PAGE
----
In a message to the Diocese of Macerata inaugurating commemorations of the 400th anniversary of Father Ricci’s death in Beijing in 1610, Pope Benedict XVI wrote that Father Ricci was “gifted with profound faith and extraordinary cultural and academic genius.” He “dedicated long years of his life to weaving a profound dialogue between West and East, at the same time working incisively to root the Gospel in the culture of the great people of China. Even today, his example remains as a model of fruitful encounter between European and Chinese civilization. In considering his intense academic and spiritual activity, we cannot but remain favorably impressed by the innovative and unusual skill with which he, with full respect, approached Chinese cultural and spiritual traditions. It was, in fact, this approach that characterized his mission, which aimed to seek possible harmony between the noble and millennial Chinese civilization and the novelty of Christianity, which is for all societies a ferment of liberation and of true renewal from within, because the Gospel, universal message of salvation, is destined for all men and women whatever the cultural and religious context to which they belong.”

The Pope continued, “What made his apostolate original and, we could say, prophetic, was the profound sympathy he nourished for the Chinese, for their cultures and religious traditions.” Ricci was likewise “a model of dialogue and respect for the beliefs of others and made friendship the style of his apostolate during his twenty-eight years in China.”

History shows us that Ricci remained faithful to this style of evangelization to the end of his life. He made the gospel accessible to people, especially the intellectual classes by “using a scientific methodology and a pastoral strategy based, on the one hand, on respect for the wholesome customs of the place, which Chinese neophytes did not have to abandon when they embraced the Christian faith and, on the other, on his awareness that the Revelation could enhance and complete” those customs. As the Fathers of the Church did in the time of the encounter between the Gospel and Greco-Roman culture, the author of the “Treatise on Friendship” undertook his “farsighted work of inculturation of Christianity in China by seeking constant understanding with the wise men of that country.”

The concluded his anniversary remarks by saying that we, “Following his example, may our own communities, which accommodate people from different cultures and religions, grow in a spirit of acceptance and of reciprocal respect.”

Anthony E. Clark’s article “Weaving a Profound Dialogue between West and East”: On Matteo Ricci, S.J., for Ignatius Insight is helpful for a much broader perspective. Plus, Scranton University hosts a blog entry on Father Ricci that shows a bit his depth of character that you may find interesting.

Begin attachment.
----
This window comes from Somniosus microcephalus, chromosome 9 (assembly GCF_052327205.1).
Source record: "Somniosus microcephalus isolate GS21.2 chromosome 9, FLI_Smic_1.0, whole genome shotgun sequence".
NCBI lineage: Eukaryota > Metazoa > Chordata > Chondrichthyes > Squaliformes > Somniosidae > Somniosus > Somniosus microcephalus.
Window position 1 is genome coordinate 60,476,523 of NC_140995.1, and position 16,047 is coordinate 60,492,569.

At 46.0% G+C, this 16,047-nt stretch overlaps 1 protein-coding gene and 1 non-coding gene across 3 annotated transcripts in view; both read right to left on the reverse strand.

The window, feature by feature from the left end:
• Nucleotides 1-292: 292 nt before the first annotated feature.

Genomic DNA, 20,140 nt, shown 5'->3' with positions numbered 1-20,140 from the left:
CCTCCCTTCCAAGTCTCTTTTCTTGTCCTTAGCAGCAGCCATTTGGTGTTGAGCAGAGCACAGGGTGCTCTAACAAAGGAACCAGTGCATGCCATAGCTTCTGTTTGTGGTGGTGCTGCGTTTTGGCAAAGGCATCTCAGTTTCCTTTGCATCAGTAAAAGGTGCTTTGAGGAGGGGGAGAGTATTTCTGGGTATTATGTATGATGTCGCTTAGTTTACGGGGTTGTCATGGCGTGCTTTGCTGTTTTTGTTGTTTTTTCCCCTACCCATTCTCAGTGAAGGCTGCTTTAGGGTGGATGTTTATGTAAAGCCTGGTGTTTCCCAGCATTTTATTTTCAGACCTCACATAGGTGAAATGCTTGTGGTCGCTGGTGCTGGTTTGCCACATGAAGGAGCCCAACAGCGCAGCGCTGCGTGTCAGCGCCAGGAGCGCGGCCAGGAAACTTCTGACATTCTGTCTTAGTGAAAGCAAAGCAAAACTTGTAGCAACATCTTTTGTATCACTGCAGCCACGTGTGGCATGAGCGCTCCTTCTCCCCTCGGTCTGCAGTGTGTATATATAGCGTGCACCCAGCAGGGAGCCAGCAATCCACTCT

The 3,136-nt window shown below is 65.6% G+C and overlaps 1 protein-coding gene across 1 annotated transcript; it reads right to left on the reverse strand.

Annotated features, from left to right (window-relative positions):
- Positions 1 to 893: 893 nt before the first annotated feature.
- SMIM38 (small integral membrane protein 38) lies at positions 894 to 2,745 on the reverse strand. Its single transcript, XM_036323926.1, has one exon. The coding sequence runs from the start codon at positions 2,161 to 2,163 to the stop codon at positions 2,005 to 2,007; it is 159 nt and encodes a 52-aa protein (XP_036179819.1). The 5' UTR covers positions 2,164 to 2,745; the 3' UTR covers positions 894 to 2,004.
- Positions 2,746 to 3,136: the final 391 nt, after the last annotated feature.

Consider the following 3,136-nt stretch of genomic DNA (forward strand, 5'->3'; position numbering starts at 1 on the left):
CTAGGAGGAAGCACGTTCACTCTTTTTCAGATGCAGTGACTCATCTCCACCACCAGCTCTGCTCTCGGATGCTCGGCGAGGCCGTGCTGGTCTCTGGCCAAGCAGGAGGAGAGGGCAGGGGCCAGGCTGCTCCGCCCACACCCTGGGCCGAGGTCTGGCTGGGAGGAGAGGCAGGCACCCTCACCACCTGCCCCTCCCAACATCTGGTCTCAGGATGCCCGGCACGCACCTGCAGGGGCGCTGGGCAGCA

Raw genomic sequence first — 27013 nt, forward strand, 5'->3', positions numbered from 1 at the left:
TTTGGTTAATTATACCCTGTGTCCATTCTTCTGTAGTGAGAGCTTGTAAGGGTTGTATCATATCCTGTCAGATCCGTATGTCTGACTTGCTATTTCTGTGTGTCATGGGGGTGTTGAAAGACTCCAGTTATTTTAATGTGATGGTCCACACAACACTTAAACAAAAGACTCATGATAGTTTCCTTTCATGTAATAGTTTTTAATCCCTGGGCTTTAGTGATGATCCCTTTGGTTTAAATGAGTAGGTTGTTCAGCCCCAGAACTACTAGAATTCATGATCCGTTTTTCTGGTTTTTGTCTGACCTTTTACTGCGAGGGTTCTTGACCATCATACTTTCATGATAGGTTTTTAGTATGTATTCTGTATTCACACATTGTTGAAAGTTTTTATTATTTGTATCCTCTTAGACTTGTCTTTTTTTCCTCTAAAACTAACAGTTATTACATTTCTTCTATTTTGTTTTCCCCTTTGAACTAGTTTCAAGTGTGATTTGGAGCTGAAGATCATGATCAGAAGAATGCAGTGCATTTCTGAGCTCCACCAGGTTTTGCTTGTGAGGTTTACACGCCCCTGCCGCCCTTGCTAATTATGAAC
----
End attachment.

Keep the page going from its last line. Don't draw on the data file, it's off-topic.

John Paul was prepared to resign papacy, focused on his spiritual life

Slawomir Oder.jpgThe postulator (main promoter/researcher) of the cause of canonization of the Servant of God Pope John Paul II, Msgr. Slawomir Oder, published the full text of John Paul II’s resignation letter in his recent book, Why He Is Holy (only in Italian at the moment).

There are other interesting points in the book which you can read about at the CNS site.
Watch the video clip talking about the possibility of an unprecedented papal resignation.

Venerable Servant of God Pierre Toussaint, pray for Haiti (and for us here)

Pierre Tousaint.jpgThe tragedy in Haiti brings to mind the presence of the Venerable Servant of God Pierre Toussaint entombed in Saint Patrick’s Cathedral, a native of Haiti and whose cause is being studied for beatification and canonization.

My prayer has turned to the Venerable Servant of God Pierre Toussaint for the nation of Haiti and those ex-patriots in the USA who are anxious to learn of the well-being of their family members there.
Connections give a human face to the horrible situation in another country like Haiti, Here at St. Joseph’s Seminary one of the men in the kitchen, Guy, is Haitian and can’t reach his family in Haiti. We pray for Guy and his loved ones.

Pius and Jewish opinion

Members of The World Jewish Congress, among others, have made their opinions about Pope Benedict’s acknowledgement of his predecessor’s heroic virtues, step two of four with the goal of being recognized a saint. Pope Pius XII was head of the Catholic Church (1939-58) during the Second World War and falling asleep in the Lord in 1958. The WJC thinks Benedict was wrong in moving Pius closer to sainthood. BTW, a pope does not have the power to make saints because he doesn’t have absolute power; that would make him more powerful than God. For the record, God makes saints, the church’s process recognizes what God has done.